By Judith Meritz
The introduction of new EU MDR regulations brings updated requirements and challenges to device manufacturers. Read more from YourEncore Expert Judith Meritz on the future of EU MDR Regulations..
After five years of drafting, the new Medical Devices Regulation (MDR) and the In Vitro Diagnostic Devices Regulation (IVDR) were adopted on April 5, 2017 and became effective on May 25, 2017. These regulations will impact all medical devices, including active implantables, “general” medical devices, in vitro diagnostics (IVD), drug delivery devices and companion diagnostics, along with a new group of “devices without a medical purpose” (such as cosmetic fillers).
However, the new rules will only apply fully after a transitional period. This period lasts for three years after the entry of the regulation on medical devices (until May 2020), and five years after the adoption of the regulation on in vitro diagnostic medical devices (until May 2022). After May 26, 2020, all medical devices will need to include a unique device identification (UDI) code. Devices which fall under Class III and Class IIa/b will have their UDI recorded, indexed, and registered on a central European Union (EU) database called EUDAMED – the European Database on Medical Devices.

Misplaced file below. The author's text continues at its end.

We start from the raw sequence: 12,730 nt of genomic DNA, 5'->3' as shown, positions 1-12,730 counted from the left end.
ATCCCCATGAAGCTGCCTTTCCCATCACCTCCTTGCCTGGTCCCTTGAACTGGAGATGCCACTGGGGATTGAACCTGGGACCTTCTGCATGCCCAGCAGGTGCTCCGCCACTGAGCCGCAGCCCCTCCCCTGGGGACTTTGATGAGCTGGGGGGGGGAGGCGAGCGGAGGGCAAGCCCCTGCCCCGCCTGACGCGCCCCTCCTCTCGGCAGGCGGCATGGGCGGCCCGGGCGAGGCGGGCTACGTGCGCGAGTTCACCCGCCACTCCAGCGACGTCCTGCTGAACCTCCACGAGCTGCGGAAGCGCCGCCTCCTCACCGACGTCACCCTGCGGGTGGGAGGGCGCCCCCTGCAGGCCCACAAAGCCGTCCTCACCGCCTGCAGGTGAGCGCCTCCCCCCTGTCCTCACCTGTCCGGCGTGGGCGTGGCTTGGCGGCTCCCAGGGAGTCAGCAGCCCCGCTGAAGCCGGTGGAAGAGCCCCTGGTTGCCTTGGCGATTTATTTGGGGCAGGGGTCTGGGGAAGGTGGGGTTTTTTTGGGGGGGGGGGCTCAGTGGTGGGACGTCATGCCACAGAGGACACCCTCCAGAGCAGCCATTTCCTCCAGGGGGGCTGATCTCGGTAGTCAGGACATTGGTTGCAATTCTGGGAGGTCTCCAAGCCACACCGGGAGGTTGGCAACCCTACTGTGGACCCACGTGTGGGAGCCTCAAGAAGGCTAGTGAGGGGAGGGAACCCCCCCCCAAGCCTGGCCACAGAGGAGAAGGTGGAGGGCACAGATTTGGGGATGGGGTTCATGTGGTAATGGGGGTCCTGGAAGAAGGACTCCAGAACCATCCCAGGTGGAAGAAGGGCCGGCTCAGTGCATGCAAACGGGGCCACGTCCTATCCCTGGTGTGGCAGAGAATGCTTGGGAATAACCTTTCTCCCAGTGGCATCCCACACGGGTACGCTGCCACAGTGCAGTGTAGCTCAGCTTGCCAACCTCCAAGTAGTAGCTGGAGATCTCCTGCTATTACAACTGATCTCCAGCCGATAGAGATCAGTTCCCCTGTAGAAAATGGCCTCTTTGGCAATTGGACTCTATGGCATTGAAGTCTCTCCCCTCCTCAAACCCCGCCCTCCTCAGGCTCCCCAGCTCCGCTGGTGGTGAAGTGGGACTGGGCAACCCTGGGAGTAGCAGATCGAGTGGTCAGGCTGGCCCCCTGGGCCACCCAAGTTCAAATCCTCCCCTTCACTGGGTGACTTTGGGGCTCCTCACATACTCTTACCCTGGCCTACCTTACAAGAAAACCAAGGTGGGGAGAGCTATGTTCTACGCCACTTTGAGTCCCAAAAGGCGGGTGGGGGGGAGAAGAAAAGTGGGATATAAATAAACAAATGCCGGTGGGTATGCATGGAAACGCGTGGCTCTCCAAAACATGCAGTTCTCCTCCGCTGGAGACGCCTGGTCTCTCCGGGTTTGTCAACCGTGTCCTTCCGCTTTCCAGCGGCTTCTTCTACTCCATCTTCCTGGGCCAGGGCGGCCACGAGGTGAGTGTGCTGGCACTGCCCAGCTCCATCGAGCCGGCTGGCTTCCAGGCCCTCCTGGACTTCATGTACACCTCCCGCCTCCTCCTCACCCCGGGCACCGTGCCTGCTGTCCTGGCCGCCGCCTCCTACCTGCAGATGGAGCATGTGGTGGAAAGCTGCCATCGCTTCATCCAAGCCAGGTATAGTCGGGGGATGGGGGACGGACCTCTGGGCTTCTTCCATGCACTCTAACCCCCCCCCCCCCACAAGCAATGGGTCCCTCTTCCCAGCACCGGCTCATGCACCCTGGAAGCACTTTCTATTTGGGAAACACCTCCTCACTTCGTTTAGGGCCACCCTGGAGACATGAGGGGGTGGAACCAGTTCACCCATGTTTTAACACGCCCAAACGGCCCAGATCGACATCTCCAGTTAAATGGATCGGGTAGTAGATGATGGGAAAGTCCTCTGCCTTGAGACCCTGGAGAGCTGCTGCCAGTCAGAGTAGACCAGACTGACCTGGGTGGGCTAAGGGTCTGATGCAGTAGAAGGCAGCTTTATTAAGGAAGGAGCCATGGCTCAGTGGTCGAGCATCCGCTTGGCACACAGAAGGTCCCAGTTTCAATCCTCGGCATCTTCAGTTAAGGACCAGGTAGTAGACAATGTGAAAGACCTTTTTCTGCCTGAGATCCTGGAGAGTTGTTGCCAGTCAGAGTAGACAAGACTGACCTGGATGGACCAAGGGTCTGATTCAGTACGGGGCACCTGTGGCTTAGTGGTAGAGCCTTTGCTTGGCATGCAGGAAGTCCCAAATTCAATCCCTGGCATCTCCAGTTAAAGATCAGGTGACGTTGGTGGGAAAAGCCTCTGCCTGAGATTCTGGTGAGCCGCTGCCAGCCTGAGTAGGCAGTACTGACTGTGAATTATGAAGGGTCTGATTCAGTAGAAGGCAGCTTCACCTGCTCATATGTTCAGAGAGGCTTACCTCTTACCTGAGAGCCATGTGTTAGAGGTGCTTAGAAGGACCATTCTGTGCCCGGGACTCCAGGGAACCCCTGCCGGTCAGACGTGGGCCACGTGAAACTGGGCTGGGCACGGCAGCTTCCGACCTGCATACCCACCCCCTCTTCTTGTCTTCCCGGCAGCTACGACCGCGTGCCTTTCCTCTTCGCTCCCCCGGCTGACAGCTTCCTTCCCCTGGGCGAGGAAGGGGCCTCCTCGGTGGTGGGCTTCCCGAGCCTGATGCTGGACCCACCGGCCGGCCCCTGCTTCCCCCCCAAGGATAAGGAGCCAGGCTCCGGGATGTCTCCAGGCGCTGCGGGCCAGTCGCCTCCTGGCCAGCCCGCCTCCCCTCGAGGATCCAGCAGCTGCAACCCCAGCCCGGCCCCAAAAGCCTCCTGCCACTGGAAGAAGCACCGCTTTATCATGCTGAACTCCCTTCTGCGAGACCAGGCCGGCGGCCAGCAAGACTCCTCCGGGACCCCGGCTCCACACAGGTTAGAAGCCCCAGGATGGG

Manufacturers of Class III and Class IIa/b products will be responsible for sharing product data according to Annex VI Part B of the new regulation. Manufacturers of Class I products will also be required to collect and save product data, but only share this information if requested.
There is no “grandfathering” of products from the current Directives to the new Regulations, thus the new regulations will impact every device manufacturer bringing new devices to the EU market.
Reasons Behind Changes
Problems with diverging interpretations of the current Directive, along with the incident concerning the fraudulent production of the Poly Implant Prothese (PIP) silicone breast implants, highlighted the weaknesses of the legal system in place at the time. This significantly damaged the confidence of patients, consumers and healthcare professionals regarding the safety of medical devices. The new regulations aim to ensure the following: a consistently high level of health and safety protection for EU citizens using medical device products, the free and fair trade of the devices throughout the EU, and the recognition of the technological and scientific developments in the medical device arena which occurred over the last 20 years.
What Is New
The major principles of the European regulatory system have not changed, specifically the CE marking classification rules based on risk (newly introduced to the IVDR), conformity assessment for most devices using third party Notified Bodies, and manufacturer self-certification for the lowest classes (Class I MDR and Class A IVDR).